Rune Study Group: Wunjo


Wunjo: “woon-yo” ( Joy ) (looks like the letter P)

Joy, harmony, courage, good cheer.

Maintain joy in the face of adversity, it is the principal part of courage.

Wunjo is used to battle despair and sorrow. You must picture and use joy as an actual THING.

Maintain enthusiasm despite despair and strife that appear when learning magic.
To keep this goal (of Wunjo) you must prevent pain and sorrow from taking over, in your life, you will know troubles, in order to learn how to deal with them, but you must not allow them to take over.

It is a rune of fellowship, and bonding with kin, for therein lies true joy.
Keep ideals in mind. Organize/harmonize inner-outer lives. It is used to heal rifts between people.

Courage and Cheerfulness shall equal self-confidence, providing the power with which to relate to the world.

It is a rune of healing, healing of the mind and heart. It also is the rune of scents, and will complement your use of oils and incense.

If restrained (by surrounding runes), the meaning is general success and recognition of worth.

New relationships; business success. The wind is blowing your way

As a merkstave, it indicates stultification, impractical enthusiasm, and complacency.

It may represent a person in the Social Services.


I came across a really cool way of rememberin the meaning (Joy, etc) of this Rune: It looks like a flag, waving for a celebration, or a heroe's return.. much like the 6 of Wands crowd may be waving flags for the guy on the horse....

Other than that, I cannot think of anything to add to what Umbrae wrote... And for once, we both, despite our differing accents, pronounce this Rune the same! :D



:)...I still differ!...I say Wuhn-zhyo...

I like the flag idea..had never thought of that before

THe first interpretation of this i ever came across was *Silver lining*.. as in, every cloud has one.

I think, whatever is going on, this rune reminds you that it will get better.


i don't know how reliable of a source this is, as i got the only 2 rune books available at the library..... nigel pennick in "the complete illustrated guide to the runes says that wunjo's shape represents a metal wind vane. there are still stave churches in scandinavia that use these. the wind vanes were used on viking ships and pagan temples. per pennick, "joy can be found by coming into balance with things, like the wind-vane, which moves in harmony with the prevailing currents of air".


Malachite’s pronunciation is of course flavoured by the UK accent. For those on the continent, this pronunciation should be followed. Folks living west of the Pecos should of course follow mine, which proceeded.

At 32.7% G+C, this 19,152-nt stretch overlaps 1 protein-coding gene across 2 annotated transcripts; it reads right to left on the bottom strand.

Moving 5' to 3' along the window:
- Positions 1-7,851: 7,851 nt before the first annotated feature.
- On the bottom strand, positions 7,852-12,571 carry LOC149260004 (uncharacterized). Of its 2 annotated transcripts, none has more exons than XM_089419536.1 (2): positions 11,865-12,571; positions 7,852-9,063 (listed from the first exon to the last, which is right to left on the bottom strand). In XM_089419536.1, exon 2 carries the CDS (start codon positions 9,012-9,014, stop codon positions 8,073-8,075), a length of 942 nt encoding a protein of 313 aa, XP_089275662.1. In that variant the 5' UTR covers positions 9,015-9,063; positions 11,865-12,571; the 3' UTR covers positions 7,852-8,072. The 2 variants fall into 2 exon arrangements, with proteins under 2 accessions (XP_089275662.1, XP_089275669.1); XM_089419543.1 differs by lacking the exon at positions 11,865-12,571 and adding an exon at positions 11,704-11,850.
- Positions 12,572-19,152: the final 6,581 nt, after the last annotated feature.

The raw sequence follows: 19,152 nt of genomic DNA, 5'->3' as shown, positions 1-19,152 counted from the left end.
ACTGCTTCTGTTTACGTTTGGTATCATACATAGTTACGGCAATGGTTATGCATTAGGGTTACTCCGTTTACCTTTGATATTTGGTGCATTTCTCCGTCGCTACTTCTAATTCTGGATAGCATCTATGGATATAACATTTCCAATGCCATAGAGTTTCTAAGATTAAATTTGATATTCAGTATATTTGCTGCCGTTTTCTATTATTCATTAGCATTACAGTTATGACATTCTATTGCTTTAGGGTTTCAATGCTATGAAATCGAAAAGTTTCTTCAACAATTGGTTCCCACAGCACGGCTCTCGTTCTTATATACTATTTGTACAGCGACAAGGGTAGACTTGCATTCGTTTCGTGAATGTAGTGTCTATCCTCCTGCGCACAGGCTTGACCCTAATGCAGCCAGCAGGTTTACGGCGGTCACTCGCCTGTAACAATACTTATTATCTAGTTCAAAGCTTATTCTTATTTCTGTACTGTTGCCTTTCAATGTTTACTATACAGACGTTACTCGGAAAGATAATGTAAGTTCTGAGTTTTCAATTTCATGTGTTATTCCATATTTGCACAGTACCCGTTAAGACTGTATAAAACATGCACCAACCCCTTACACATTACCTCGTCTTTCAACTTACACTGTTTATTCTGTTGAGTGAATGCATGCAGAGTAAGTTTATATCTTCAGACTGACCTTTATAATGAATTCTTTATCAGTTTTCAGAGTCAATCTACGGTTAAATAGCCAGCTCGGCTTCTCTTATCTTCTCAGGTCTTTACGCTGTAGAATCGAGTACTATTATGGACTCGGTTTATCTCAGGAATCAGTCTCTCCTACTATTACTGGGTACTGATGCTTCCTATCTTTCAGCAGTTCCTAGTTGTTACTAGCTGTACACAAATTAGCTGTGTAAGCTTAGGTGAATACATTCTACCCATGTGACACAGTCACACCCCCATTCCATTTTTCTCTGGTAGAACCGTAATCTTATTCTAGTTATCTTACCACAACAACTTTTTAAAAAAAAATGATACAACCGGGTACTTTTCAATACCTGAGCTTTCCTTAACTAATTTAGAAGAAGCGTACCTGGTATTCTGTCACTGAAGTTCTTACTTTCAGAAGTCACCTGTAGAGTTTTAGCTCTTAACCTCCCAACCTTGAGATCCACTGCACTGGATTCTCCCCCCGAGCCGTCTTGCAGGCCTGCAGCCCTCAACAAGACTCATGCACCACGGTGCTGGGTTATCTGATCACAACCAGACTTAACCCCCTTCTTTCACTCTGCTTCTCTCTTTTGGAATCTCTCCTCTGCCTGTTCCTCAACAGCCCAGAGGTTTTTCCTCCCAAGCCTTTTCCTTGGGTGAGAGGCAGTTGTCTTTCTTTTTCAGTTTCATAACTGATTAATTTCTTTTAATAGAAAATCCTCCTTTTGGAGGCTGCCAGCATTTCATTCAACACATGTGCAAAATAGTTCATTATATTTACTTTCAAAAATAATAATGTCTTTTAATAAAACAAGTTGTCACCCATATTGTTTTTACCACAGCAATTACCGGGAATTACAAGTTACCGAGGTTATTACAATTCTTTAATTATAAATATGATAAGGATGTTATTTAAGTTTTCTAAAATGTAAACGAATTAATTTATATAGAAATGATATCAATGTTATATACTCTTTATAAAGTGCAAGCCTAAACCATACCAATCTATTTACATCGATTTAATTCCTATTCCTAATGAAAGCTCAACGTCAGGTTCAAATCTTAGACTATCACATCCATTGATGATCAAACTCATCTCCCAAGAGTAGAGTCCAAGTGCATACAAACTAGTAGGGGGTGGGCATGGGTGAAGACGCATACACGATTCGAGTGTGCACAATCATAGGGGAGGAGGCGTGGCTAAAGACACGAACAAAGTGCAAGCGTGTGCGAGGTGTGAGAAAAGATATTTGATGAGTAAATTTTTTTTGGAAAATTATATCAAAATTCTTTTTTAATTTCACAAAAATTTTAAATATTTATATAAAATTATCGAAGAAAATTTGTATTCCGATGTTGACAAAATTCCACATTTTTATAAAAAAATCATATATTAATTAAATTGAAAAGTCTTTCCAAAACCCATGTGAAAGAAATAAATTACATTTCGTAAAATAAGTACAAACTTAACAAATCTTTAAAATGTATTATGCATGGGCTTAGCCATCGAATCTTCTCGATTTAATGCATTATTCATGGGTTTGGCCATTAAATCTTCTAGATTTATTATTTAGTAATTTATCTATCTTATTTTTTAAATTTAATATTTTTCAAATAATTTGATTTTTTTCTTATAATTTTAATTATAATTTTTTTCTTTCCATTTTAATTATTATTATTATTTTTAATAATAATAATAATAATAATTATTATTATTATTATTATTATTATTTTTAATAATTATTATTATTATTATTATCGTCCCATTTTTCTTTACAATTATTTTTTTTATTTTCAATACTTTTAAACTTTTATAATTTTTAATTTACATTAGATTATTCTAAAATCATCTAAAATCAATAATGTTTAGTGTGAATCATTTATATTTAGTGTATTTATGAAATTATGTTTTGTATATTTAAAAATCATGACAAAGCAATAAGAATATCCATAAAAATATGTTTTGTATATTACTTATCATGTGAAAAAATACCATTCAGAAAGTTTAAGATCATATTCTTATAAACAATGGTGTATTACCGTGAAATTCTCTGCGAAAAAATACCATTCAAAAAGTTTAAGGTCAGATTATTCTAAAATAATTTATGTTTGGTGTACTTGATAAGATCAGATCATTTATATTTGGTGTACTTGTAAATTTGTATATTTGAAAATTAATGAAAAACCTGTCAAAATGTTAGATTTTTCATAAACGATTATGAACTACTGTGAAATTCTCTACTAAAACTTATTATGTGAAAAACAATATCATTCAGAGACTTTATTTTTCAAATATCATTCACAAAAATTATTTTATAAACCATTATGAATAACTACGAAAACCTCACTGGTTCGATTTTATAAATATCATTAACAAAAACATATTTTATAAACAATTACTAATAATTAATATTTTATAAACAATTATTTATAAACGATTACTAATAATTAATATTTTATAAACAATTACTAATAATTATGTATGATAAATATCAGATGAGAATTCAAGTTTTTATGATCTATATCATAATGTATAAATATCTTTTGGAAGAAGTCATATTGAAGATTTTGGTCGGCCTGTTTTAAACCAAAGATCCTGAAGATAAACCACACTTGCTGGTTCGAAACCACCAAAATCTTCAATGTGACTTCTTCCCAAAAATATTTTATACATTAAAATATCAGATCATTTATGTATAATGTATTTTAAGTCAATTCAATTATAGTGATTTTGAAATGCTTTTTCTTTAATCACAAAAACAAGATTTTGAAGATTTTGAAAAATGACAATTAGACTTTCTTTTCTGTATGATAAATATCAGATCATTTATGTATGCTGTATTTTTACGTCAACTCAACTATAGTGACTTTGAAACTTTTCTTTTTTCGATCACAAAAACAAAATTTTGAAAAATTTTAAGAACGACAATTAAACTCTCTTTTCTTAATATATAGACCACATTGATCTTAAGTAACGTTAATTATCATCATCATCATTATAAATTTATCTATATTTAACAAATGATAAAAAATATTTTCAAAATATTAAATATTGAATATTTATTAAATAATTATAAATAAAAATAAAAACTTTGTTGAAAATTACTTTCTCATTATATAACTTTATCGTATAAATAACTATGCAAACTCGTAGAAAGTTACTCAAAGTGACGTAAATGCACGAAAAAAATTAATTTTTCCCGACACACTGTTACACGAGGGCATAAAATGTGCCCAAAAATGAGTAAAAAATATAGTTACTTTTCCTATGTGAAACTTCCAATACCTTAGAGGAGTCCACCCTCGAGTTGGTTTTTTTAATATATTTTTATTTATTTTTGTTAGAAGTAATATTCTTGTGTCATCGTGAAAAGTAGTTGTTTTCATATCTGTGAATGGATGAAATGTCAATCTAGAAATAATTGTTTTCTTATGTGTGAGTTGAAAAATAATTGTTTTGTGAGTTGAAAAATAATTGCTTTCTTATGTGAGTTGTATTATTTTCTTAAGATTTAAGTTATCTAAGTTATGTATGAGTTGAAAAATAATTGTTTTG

Umbrae said:
Malachite’s pronunciation is of course flavoured by the UK accent. For those on the continent, this pronunciation should be followed. Folks living west of the Pecos should of course follow mine, which proceeded.

LOL! I must be some sort of weirdo then! I live in the UK, but still say this Rune exactly the same as Umbrae! *Confused*

My thinking along this is that most of the J's for the Norse were pronounced as'Y', as we see in the name of the serpent Jormungand (pronouned Yormungand...) So, I just use that as a rule of thumb I guess...



and the dutch pronounciation: woenjoo
phonetic that is, using english sounds: woonyo



Wunjo analysis

The root *wunjo is the root of our Mod. Eng. word Wonder. I also suspect (the Oxford English Dictionary seems to back me up too) that the obscure Mod. Eng. word Wonne meaning a home is also derived from this root (though there is some dispute on this latter point). The OERP seems to portray a basic image of safety and security, not simply joy.

Otherwise, I have very little to add about this rune.

Dancing Bear

I've always pronounced this rune as it is spelt
Dancing Bear


How *wunjo would have been pronounced

Note that the Mod. Eng. soft "j" sound was adopted from the Middle French after the Norman conquests. This sound is not found in other Germanic languages. Nor was it even found in Latin.

The origin of the soft g/j sound (as evidenced in words like the Mod. Irish Dia, meaning God) was actually a contraction of D and I. The actual manifestation of this sound comes across differently in different languages. For example, Latin would drop the D sound so Diu-Piter becames Jupiter (prinounced YU-pih-ter).

In Germanic languages in general (English being the exception due pervasive French influence), the j is pronounced like a Y in Mod. Eng. So *wunjo would have been pronounced WOON-yoh